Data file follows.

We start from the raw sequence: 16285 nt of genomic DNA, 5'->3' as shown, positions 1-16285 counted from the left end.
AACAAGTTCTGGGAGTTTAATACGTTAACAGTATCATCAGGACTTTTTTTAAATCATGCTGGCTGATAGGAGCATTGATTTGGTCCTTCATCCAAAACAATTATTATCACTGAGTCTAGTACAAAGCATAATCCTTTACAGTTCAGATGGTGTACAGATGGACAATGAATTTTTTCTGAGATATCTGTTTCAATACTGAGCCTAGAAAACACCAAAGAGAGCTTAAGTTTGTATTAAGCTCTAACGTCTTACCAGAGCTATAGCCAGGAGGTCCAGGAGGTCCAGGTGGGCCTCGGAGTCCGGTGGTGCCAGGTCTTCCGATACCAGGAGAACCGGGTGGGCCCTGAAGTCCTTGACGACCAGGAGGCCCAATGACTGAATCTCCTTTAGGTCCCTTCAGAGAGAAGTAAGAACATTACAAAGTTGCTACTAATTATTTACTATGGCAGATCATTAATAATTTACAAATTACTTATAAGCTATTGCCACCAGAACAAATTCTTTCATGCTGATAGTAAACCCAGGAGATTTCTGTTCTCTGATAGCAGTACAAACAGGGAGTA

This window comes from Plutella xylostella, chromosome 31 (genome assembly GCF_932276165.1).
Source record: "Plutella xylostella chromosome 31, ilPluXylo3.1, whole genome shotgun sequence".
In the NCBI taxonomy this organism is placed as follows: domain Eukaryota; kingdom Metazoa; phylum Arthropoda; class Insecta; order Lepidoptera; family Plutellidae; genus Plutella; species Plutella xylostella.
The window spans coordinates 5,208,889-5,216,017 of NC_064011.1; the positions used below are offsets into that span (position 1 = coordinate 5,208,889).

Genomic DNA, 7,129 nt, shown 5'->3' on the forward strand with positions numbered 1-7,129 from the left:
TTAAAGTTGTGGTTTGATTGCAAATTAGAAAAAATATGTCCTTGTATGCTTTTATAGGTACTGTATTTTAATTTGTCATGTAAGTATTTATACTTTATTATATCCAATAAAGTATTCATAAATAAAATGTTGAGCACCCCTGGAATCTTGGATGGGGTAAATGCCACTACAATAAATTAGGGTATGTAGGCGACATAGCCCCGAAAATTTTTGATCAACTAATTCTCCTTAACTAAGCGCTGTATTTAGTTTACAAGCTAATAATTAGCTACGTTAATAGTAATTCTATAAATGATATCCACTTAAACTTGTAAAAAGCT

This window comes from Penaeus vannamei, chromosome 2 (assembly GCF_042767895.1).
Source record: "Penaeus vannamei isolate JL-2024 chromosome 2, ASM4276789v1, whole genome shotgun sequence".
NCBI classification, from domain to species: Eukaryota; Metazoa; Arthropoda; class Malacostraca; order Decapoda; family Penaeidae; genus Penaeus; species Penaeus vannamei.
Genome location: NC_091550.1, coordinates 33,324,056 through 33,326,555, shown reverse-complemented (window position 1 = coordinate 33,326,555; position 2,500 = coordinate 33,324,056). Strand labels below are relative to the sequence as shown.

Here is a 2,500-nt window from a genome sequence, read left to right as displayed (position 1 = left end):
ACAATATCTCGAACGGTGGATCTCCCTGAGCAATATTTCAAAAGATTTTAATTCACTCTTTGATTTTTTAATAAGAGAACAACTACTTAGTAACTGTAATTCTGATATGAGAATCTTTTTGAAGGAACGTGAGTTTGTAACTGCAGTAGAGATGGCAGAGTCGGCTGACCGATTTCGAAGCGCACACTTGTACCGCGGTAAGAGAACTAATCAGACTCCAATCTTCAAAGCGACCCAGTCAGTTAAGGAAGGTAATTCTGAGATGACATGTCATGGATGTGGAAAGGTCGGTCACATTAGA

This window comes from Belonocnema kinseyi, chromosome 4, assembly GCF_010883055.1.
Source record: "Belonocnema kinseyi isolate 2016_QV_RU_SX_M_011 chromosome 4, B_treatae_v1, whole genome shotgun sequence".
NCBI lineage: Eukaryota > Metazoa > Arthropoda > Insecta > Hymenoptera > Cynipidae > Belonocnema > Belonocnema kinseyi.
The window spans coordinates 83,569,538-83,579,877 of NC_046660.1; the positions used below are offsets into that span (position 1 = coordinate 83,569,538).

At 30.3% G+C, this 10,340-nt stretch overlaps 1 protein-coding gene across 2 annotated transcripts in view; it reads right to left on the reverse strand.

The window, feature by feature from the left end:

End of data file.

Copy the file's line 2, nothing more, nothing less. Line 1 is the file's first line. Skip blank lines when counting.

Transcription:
AACAAGTTCTGGGAGTTTAATACGTTAACAGTATCATCAGGACTTTTTTTAAATCATGCTGGCTGATAGGAGCATTGATTTGGTCCTTCATCCAAAACAATTATTATCACTGAGTCTAGTACAAAGCATAATCCTTTACAGTTCAGATGGTGTACAGATGGACAATGAATTTTTTCTGAGATATCTGTTTCAATACTGAGCCTAGAAAACACCAAAGAGAGCTTAAGTTTGTATTAAGCTCTAACGTCTTACCAGAGCTATAGCCAGGAGGTCCAGGAGGTCCAGGTGGGCCTCGGAGTCCGGTGGTGCCAGGTCTTCCGATACCAGGAGAACCGGGTGGGCCCTGAAGTCCTTGACGACCAGGAGGCCCAATGACTGAATCTCCTTTAGGTCCCTTCAGAGAGAAGTAAGAACATTACAAAGTTGCTACTAATTATTTACTATGGCAGATCATTAATAATTTACAAATTACTTATAAGCTATTGCCACCAGAACAAATTCTTTCATGCTGATAGTAAACCCAGGAGATTTCTGTTCTCTGATAGCAGTACAAACAGGGAGTA